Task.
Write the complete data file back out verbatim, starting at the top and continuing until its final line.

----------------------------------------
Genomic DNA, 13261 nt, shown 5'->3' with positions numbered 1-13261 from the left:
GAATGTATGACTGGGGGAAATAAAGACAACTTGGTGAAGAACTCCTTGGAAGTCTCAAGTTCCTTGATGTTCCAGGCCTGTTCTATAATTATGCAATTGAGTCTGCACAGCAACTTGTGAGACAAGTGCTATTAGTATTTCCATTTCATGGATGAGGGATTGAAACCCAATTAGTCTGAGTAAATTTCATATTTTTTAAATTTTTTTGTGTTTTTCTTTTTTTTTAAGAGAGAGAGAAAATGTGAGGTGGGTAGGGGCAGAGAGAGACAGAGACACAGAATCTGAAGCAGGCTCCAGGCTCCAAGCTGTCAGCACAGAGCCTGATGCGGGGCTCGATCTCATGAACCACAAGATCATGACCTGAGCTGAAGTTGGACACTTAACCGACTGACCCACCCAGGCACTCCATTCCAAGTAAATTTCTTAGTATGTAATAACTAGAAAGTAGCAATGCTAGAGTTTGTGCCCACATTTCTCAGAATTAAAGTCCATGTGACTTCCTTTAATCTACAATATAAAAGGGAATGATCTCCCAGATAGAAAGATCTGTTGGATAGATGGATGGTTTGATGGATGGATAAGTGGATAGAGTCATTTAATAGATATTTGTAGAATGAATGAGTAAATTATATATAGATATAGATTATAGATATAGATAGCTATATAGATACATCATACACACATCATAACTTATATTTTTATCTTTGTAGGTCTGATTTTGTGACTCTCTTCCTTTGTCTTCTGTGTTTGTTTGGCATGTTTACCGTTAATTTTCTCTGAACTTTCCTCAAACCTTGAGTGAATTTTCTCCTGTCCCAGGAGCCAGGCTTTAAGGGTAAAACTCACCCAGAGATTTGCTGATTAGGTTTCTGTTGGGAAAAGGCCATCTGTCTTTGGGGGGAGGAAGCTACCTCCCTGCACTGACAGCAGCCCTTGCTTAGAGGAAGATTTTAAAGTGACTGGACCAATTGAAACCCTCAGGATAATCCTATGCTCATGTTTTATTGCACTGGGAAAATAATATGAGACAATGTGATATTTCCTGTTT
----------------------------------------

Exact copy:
Genomic DNA, 13261 nt, shown 5'->3' with positions numbered 1-13261 from the left:
GAATGTATGACTGGGGGAAATAAAGACAACTTGGTGAAGAACTCCTTGGAAGTCTCAAGTTCCTTGATGTTCCAGGCCTGTTCTATAATTATGCAATTGAGTCTGCACAGCAACTTGTGAGACAAGTGCTATTAGTATTTCCATTTCATGGATGAGGGATTGAAACCCAATTAGTCTGAGTAAATTTCATATTTTTTAAATTTTTTTGTGTTTTTCTTTTTTTTTAAGAGAGAGAGAAAATGTGAGGTGGGTAGGGGCAGAGAGAGACAGAGACACAGAATCTGAAGCAGGCTCCAGGCTCCAAGCTGTCAGCACAGAGCCTGATGCGGGGCTCGATCTCATGAACCACAAGATCATGACCTGAGCTGAAGTTGGACACTTAACCGACTGACCCACCCAGGCACTCCATTCCAAGTAAATTTCTTAGTATGTAATAACTAGAAAGTAGCAATGCTAGAGTTTGTGCCCACATTTCTCAGAATTAAAGTCCATGTGACTTCCTTTAATCTACAATATAAAAGGGAATGATCTCCCAGATAGAAAGATCTGTTGGATAGATGGATGGTTTGATGGATGGATAAGTGGATAGAGTCATTTAATAGATATTTGTAGAATGAATGAGTAAATTATATATAGATATAGATTATAGATATAGATAGCTATATAGATACATCATACACACATCATAACTTATATTTTTATCTTTGTAGGTCTGATTTTGTGACTCTCTTCCTTTGTCTTCTGTGTTTGTTTGGCATGTTTACCGTTAATTTTCTCTGAACTTTCCTCAAACCTTGAGTGAATTTTCTCCTGTCCCAGGAGCCAGGCTTTAAGGGTAAAACTCACCCAGAGATTTGCTGATTAGGTTTCTGTTGGGAAAAGGCCATCTGTCTTTGGGGGGAGGAAGCTACCTCCCTGCACTGACAGCAGCCCTTGCTTAGAGGAAGATTTTAAAGTGACTGGACCAATTGAAACCCTCAGGATAATCCTATGCTCATGTTTTATTGCACTGGGAAAATAATATGAGACAATGTGATATTTCCTGTTT